BREWER, Maine — The ninth annual Brewer Days “A Hometown Celebration” is packed full of events designed to entertain folks of all ages, and will kick off Friday evening with high school soccer, a lobster bake and the city’s official ambassadors providing the music.
The three-day event, scheduled for Sept. 10-12, will have more than two dozen activities, including sports, food, music, a carnival, cook-offs, classic cars and fireworks, all scheduled at the Brewer Auditorium and Doyle Field, and the ice arena on Acme Road.
Brewer Youth Hockey is back again to serve up dinner Friday, and this year the state’s famous crustacean is on the menu.
“They changed it this year to a lobster dinner, and it’s only $10,” said Ken Hanscom, Brewer Parks and Recreation director. “The lobster bake includes a lobster, coleslaw and corn on the cob. A double order, with two lobsters, is $17.”
There also will be hamburger dinners on sale for $7, he said, adding that all the funds support the local youth hockey program. In order to gauge how many lobsters will be needed, the group is pre-selling tickets and can be reached by calling the rec department at 989-5199.
The Brewer High School varsity and junior varsity boys soccer teams will open the weekend’s events when they take the field against Waterville. The first game starts at 4 p.m. and the second around 6 p.m. The lobster bake will be served 5-7 p.m., and at 6 p.m. the Brewer Hometown Band — the official city ambassadors — will take the stage to perform old-time classics.
At 6:30 p.m. Friday, Sept. 10, Mayor Archie Verow will announce the citizen and business of the year, and a family street dance, with music provided by deejay Dana Wilson, begins at 7 p.m.
“This year we’re holding the fireworks early, at 8 p.m.,” Hanscom said. “The main reason is Alan Jackson is playing on the waterfront in Bangor and we’re timing it with intermission.”
Most of Saturday’s events are geared toward children — the popular money grab, children’s carnival, water slide and ice skating — but there also are events with appeal for teens, adults and families, Hanscom said.
As usual, the daylong events start with pancakes served between 7-9:30 a.m. by the Brewer Kiwanis Club, which cost $4 for adults and $2 for children.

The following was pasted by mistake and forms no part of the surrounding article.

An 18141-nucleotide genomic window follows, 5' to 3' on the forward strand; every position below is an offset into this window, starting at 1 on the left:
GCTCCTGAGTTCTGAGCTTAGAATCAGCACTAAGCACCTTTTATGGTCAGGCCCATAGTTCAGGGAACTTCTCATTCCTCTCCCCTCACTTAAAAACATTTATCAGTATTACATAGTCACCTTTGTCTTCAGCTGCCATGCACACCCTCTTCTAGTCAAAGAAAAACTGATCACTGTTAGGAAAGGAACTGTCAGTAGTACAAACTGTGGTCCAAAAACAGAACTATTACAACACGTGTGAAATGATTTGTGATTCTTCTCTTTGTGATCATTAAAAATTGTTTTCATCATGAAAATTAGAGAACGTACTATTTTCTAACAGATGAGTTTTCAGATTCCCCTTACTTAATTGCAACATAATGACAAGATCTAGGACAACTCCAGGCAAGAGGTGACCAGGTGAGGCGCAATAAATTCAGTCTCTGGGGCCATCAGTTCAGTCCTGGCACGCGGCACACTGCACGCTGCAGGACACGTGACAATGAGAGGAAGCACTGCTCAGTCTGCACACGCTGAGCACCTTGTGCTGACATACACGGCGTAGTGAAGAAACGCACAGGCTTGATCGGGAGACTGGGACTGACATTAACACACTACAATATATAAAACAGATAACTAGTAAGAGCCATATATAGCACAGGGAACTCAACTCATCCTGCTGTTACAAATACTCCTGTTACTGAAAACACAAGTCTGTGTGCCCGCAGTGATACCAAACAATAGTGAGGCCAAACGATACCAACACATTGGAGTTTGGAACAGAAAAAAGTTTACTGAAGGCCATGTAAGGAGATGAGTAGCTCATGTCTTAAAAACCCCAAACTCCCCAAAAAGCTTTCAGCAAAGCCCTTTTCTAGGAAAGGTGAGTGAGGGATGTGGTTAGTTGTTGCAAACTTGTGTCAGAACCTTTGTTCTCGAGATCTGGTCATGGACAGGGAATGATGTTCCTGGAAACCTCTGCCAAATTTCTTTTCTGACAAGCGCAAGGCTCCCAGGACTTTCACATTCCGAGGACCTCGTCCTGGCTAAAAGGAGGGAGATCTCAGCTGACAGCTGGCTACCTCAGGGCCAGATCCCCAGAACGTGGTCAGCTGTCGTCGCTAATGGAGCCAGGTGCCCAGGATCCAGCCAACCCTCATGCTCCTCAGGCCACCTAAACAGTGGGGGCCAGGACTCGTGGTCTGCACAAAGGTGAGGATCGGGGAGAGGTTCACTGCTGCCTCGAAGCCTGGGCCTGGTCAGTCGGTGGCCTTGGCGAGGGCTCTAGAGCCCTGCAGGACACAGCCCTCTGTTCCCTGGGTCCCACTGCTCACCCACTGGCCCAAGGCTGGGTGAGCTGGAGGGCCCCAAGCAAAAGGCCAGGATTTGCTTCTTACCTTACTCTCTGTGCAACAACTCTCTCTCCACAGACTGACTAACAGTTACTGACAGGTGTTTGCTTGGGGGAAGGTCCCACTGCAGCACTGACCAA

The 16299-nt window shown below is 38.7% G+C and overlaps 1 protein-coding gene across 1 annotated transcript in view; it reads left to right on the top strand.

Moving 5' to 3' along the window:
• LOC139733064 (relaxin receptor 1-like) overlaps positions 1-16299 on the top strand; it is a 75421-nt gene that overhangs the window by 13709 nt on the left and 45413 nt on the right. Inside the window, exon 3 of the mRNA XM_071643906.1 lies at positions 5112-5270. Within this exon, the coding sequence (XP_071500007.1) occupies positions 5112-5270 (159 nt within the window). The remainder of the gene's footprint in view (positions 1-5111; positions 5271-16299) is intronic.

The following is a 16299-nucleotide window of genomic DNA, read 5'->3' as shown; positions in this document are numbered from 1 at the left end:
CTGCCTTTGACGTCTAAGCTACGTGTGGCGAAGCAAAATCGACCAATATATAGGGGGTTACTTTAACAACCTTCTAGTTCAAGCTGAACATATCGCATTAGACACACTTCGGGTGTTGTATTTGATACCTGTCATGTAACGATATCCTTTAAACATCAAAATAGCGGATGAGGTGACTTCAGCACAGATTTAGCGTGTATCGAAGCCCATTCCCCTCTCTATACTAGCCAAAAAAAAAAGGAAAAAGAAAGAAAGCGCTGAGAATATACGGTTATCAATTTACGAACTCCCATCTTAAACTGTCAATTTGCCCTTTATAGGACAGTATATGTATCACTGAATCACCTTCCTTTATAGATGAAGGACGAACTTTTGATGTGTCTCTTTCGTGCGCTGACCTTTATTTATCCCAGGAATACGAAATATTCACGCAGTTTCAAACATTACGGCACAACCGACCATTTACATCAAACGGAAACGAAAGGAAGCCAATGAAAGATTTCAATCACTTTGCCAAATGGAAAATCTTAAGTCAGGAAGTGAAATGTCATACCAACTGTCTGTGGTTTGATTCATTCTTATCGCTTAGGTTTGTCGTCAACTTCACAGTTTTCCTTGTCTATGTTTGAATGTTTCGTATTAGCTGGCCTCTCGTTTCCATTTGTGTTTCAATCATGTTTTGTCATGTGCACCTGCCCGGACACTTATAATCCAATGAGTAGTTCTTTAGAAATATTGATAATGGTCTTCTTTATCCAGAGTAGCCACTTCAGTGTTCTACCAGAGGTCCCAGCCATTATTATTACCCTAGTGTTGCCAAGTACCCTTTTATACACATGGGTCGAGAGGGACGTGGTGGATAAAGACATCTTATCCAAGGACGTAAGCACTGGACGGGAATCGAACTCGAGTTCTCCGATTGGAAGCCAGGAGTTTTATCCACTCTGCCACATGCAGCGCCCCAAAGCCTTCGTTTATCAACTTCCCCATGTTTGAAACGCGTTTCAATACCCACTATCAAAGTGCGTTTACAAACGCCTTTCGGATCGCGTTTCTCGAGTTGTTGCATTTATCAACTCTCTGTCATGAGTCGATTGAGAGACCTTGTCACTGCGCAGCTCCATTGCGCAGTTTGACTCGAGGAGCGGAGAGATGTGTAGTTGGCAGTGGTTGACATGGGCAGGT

“You can’t beat that” price, Hanscom said.
Local farmers will be on hand selling home-grown vegetables and other items, the Brewer Historical Society is holding its second annual yard sale, and the Brewer Police Department is holding a 10 a.m. bike auction.
“The bicycles will be on display for viewing one hour before the auction,” Brewer police Lt. Christopher Martin said in an e-mail. “Thirty-five abandoned bicycles were recovered by the Brewer Police Department during the past two years.”
Police and fire personnel also will display their equipment.
The children’s carnival begins at 10 a.m. in the auditorium’s parking lot and will include face painting, a dunk tank, inflatable slide and other games, along with $2 pony rides.
Local cooks can drop off their homemade items at 11 a.m. for the annual cook-off contest, which this year will identify the best apple dessert and best chocolate chip cookies. Winners will be announced at 1 p.m.
The always popular children’s money grab is scheduled for 2:30-3 p.m., and Brewer Fire Department personnel will follow up by inflating a giant water slide at 3 p.m.
Three musical groups will take the stage Saturday, with JD Bros., an acoustic light rock band, going first at 10 a.m., Rodeo, a country rock band, performing at 11:30 a.m., and the 195th Maine Army National Guard Rock Band hitting the stage at 1:15 p.m.
“They’re not what you think,” Hanscom said. “They’re an easy-listening rock band.”
Saturday’s events end with a free public skate, 4-6 p.m., at the Penobscot Ice Arena on Acme Road.
On Sunday, Sept. 12, local Boy Scout Troop 15 will host their annual Brewer Days Car Show for the third year in a row in the auditorium’s parking lot 9 a.m.-3 p.m. Awards will be given in 14 vehicle classes, including trucks and motorcycles, and this year’s event will include music, a coloring contest, a silent auction and National Street Road Association safety inspections. Check-in time starts at 9 a.m. and ends at 11 a.m. The entrance fee is $5 per vehicle, and food will be sold throughout the day with all proceeds benefiting the Boy Scouts.
“Last year, we had 85 cars,” Teresa Maybury, a Troop 15 committee member, said Saturday. “We had everything from original antiques to younger kids coming with turners,” which are tricked-out import cars.
“The car show makes it a full three days of fun,” Hanscom said.
A complete schedule of events will appear in The Weekly newspaper on Thursday.